Article31 March 2022

The war in Ukraine is putting global supply chains to the test – again

Even before the war began, supply chain frictions had only improved marginally from the Covid-19 pandemic. Now, expect even longer-lasting disruptions, a new round of delays, and protracted supply shortages

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The pandemic is not even over as the latest lockdowns in China illustrate, and the war in Ukraine is putting global supply chains through another test. Distortions in supply because of the destruction of war and disabled supply chains, sanctions, and voluntary self-sanctioning all hit trade. Consequently, extra customs inspections will delay handling and shipments, and detours have to be made, limiting transport capacities. The shortage of workers might also intensify. Around 14.5% of all seafarers come from Russia and Ukraine, according to the International Chamber of Shipping, and the closure of airspace has made travelling and relocation for seafarers more difficult. Many truck drivers are Ukrainian, possibly intensifying the estimated shortage of 400,000 truck drivers across the EU.

No economic sector can escape the surge in energy prices

Although Russia and Ukraine’s global trade share in exports and imports does not exceed 2%, both countries are crucial commodity exporters. In addition to energy exports, Russia and Ukraine export agricultural products such as wheat, corn, and sunflower oil and large amounts of commodities such as steel palladium, platinum, and nickel, amongst others. The EU, for example, imports 30.1% of its Extra EU nickel imports, 81% of its Extra EU nickel ores and concentrates, 48.5% of semi-finished products of iron or steel, and more than 20% of copper and platinum from Russia. Even if the trading amounts are not always high, there are clear dependencies in some areas. Low-income countries, in particular, rely on Russia's and Ukraine’s food and fertiliser exports.   

What weighs even more heavily on consumers and producers is the surge in energy costs, however. Consumers have slashed their buying expectations, while for some producers it is already too costly to produce at all given high gas prices, adding to existing material bottlenecks caused by the pandemic. What is more, soaring fuel prices significantly push up transport costs. Continued uncertainty will keep commodity prices elevated throughout the year, affecting all links in the supply chain.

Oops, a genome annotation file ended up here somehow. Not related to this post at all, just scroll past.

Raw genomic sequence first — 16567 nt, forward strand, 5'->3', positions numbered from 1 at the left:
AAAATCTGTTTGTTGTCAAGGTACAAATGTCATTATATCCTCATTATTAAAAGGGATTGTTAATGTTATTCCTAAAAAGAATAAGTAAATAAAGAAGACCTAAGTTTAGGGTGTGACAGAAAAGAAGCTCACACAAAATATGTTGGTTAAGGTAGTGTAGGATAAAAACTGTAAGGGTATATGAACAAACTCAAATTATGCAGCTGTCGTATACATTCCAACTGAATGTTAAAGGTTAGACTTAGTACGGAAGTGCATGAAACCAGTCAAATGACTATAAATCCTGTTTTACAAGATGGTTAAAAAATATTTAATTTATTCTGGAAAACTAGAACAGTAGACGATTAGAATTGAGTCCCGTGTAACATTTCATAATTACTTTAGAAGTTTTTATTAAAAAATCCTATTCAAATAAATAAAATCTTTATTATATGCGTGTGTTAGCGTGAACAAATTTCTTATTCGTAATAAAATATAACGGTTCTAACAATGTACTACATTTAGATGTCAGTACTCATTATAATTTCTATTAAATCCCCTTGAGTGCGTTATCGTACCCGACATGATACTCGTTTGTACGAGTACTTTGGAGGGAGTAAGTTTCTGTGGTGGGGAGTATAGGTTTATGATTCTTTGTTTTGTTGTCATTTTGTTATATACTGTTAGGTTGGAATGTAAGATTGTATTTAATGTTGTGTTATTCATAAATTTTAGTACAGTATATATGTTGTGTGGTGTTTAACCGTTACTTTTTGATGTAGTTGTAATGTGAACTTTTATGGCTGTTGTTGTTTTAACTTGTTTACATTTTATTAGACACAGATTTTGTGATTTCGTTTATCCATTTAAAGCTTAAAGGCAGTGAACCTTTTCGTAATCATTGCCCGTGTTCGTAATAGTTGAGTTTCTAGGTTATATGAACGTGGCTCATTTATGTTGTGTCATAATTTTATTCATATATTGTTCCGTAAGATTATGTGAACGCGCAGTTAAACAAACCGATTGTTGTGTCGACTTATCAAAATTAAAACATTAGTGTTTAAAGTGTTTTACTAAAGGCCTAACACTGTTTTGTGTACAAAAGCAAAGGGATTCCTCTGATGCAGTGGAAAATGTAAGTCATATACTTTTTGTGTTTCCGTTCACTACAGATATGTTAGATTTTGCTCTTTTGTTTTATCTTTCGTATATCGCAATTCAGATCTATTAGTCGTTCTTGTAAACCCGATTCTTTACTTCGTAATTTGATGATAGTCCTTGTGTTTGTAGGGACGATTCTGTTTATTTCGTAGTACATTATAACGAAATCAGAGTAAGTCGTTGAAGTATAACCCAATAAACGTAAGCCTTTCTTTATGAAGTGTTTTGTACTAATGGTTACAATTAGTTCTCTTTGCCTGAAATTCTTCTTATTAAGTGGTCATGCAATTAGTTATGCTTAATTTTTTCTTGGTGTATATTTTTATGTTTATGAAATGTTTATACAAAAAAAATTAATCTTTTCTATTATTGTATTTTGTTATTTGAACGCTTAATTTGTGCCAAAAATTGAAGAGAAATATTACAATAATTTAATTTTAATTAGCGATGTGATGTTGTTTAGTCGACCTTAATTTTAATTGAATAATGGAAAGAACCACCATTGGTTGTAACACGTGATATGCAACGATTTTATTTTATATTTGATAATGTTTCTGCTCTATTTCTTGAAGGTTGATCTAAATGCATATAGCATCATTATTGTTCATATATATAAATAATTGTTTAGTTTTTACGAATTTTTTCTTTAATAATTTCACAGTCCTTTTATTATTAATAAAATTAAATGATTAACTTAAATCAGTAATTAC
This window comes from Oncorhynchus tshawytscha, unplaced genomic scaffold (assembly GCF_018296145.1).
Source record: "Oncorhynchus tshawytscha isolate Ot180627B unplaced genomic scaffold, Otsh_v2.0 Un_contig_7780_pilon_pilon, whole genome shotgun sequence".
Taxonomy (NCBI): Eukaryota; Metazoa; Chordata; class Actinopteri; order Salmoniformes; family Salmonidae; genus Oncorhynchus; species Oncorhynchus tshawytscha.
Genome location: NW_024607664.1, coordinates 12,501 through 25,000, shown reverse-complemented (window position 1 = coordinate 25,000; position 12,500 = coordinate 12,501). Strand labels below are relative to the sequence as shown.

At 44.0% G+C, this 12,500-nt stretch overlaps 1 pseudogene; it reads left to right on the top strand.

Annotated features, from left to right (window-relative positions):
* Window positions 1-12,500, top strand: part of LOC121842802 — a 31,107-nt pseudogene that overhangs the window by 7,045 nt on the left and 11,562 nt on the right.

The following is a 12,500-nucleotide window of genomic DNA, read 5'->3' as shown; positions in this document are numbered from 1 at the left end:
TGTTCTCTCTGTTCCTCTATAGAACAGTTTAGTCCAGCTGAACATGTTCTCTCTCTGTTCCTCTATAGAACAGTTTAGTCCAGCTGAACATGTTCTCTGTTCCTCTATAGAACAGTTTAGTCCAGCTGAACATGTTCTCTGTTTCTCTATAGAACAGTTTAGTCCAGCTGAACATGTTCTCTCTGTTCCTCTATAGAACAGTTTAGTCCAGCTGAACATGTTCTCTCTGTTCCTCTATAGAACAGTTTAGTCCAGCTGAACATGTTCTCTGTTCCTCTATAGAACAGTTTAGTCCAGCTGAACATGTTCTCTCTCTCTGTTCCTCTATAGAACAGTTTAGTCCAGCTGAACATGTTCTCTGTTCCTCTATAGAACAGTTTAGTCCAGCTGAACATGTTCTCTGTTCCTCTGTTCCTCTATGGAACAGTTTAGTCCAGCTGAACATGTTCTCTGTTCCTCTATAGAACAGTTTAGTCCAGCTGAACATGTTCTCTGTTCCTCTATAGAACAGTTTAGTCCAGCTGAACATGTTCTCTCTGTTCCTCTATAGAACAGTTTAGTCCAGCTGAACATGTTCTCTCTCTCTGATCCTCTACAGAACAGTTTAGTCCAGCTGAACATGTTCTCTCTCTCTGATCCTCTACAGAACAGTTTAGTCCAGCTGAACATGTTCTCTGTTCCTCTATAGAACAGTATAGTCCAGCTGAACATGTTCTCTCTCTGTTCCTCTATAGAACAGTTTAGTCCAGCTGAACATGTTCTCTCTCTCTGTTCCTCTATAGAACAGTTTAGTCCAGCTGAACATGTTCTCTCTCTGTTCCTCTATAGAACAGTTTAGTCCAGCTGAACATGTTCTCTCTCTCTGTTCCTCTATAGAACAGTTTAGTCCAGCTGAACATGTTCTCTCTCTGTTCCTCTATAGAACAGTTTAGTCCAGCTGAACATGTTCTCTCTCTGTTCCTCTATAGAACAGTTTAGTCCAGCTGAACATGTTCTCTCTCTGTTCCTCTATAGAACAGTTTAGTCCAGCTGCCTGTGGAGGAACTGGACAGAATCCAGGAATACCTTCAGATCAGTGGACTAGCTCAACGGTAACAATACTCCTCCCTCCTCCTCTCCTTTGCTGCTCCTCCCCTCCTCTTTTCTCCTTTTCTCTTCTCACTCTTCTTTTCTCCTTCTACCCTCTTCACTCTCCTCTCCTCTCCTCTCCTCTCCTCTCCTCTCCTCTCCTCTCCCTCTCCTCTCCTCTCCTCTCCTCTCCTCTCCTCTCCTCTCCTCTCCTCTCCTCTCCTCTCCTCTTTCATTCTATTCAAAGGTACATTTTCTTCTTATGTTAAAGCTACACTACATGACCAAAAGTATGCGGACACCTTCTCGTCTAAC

What this means for supply chains and our trade outlook

Delays and congestion suggest longer-lasting problems for supply chains. Sailing and air freight schemes have to be reorganised and delays will intensify as Russian products are subject to sanctions. Shippers will have to avoid the Euro-Asian railway through Russia. Delivery of crucial preliminary products to European manufacturers will be delayed – if delivered at all. On top of that, scarcity and new frictions in transport mean further price pressures, resulting in ongoing higher prices for producers and consumers on top of elevated energy prices. Contrary to supply chain frictions in the wake of the pandemic, the supply chain distortions due to the war in Ukraine will possibly be permanent. All supply chain frictions of the last two years, be it container prices, logistical issues, or production drops in microchips, will at some point in time be resolved. Supply chains hit by the war are unlikely to return to normal. Logistical routes might have to be rerouted for good. Imports from Russia might have to be replaced for good. The longer-term implications of these changes are still hard to quantify.

World trade will weaken more sharply than expected this year

We can say with high certainty that world trade this year will weaken more sharply than expected. Continued supply chain troubles following the pandemic and higher inflation and shipment costs pose further downside risks to our trade outlook. Sanctions on several products previously exported to Russia, voluntary bans on exports, and efforts to reduce oil and gas imports will all hit global trade this year. Nevertheless, we continue to expect some growth in world trade volume in 2022. The US economy and the Asian region, excluding China, have limited direct economic linkages to the area, which bodes well for continued trade, although they are not immune to the indirect consequences of this conflict, such as a sharp drop in demand from Europe.

Also, don’t forget that local lockdowns in order to combat Covid-19 pose another downside risk, as recent events in Shenzen and Shanghai have shown. Consequently, trade growth might hover just above the 0% area. But whatever happens, trade flows will be significantly reshaped by countries sourcing alternatives for commodities, and the shift towards more self-sufficiency – which was already visible before the war – will be spurred further.